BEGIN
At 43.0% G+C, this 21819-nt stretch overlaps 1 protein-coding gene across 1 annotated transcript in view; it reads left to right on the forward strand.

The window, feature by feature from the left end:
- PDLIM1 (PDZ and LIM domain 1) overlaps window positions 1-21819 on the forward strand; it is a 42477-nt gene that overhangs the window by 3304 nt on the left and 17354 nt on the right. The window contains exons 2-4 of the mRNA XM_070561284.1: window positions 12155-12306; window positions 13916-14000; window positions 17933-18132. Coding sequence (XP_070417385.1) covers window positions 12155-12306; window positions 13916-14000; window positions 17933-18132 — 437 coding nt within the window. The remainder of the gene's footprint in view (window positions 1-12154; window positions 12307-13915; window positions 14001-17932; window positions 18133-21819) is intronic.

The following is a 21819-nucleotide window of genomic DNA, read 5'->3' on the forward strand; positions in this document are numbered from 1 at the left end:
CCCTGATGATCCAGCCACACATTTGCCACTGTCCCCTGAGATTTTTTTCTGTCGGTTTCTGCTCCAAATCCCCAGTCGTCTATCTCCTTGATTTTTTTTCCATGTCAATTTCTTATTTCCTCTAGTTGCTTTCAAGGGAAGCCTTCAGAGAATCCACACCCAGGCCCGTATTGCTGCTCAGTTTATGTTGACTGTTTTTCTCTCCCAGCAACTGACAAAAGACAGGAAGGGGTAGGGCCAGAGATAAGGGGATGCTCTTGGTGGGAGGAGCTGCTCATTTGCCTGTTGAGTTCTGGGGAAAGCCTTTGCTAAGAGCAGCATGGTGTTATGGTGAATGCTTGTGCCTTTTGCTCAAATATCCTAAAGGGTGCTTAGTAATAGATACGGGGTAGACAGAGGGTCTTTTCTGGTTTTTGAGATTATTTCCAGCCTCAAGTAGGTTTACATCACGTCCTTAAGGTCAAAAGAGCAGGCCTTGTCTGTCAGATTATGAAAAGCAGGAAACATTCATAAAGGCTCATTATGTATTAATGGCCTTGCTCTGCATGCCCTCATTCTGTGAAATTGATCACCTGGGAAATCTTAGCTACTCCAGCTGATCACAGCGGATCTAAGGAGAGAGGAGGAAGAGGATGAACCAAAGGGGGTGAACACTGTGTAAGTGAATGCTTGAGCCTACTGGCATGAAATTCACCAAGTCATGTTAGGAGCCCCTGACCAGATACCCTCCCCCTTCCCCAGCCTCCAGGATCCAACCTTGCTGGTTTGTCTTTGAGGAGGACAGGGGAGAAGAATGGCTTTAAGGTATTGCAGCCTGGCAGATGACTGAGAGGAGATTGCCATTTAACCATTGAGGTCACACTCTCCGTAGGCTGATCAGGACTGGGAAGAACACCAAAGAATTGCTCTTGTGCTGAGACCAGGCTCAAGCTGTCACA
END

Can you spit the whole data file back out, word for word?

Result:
At 43.0% G+C, this 21819-nt stretch overlaps 1 protein-coding gene across 1 annotated transcript in view; it reads left to right on the forward strand.

The window, feature by feature from the left end:
- PDLIM1 (PDZ and LIM domain 1) overlaps window positions 1-21819 on the forward strand; it is a 42477-nt gene that overhangs the window by 3304 nt on the left and 17354 nt on the right. The window contains exons 2-4 of the mRNA XM_070561284.1: window positions 12155-12306; window positions 13916-14000; window positions 17933-18132. Coding sequence (XP_070417385.1) covers window positions 12155-12306; window positions 13916-14000; window positions 17933-18132 — 437 coding nt within the window. The remainder of the gene's footprint in view (window positions 1-12154; window positions 12307-13915; window positions 14001-17932; window positions 18133-21819) is intronic.

The following is a 21819-nucleotide window of genomic DNA, read 5'->3' on the forward strand; positions in this document are numbered from 1 at the left end:
CCCTGATGATCCAGCCACACATTTGCCACTGTCCCCTGAGATTTTTTTCTGTCGGTTTCTGCTCCAAATCCCCAGTCGTCTATCTCCTTGATTTTTTTTCCATGTCAATTTCTTATTTCCTCTAGTTGCTTTCAAGGGAAGCCTTCAGAGAATCCACACCCAGGCCCGTATTGCTGCTCAGTTTATGTTGACTGTTTTTCTCTCCCAGCAACTGACAAAAGACAGGAAGGGGTAGGGCCAGAGATAAGGGGATGCTCTTGGTGGGAGGAGCTGCTCATTTGCCTGTTGAGTTCTGGGGAAAGCCTTTGCTAAGAGCAGCATGGTGTTATGGTGAATGCTTGTGCCTTTTGCTCAAATATCCTAAAGGGTGCTTAGTAATAGATACGGGGTAGACAGAGGGTCTTTTCTGGTTTTTGAGATTATTTCCAGCCTCAAGTAGGTTTACATCACGTCCTTAAGGTCAAAAGAGCAGGCCTTGTCTGTCAGATTATGAAAAGCAGGAAACATTCATAAAGGCTCATTATGTATTAATGGCCTTGCTCTGCATGCCCTCATTCTGTGAAATTGATCACCTGGGAAATCTTAGCTACTCCAGCTGATCACAGCGGATCTAAGGAGAGAGGAGGAAGAGGATGAACCAAAGGGGGTGAACACTGTGTAAGTGAATGCTTGAGCCTACTGGCATGAAATTCACCAAGTCATGTTAGGAGCCCCTGACCAGATACCCTCCCCCTTCCCCAGCCTCCAGGATCCAACCTTGCTGGTTTGTCTTTGAGGAGGACAGGGGAGAAGAATGGCTTTAAGGTATTGCAGCCTGGCAGATGACTGAGAGGAGATTGCCATTTAACCATTGAGGTCACACTCTCCGTAGGCTGATCAGGACTGGGAAGAACACCAAAGAATTGCTCTTGTGCTGAGACCAGGCTCAAGCTGTCACA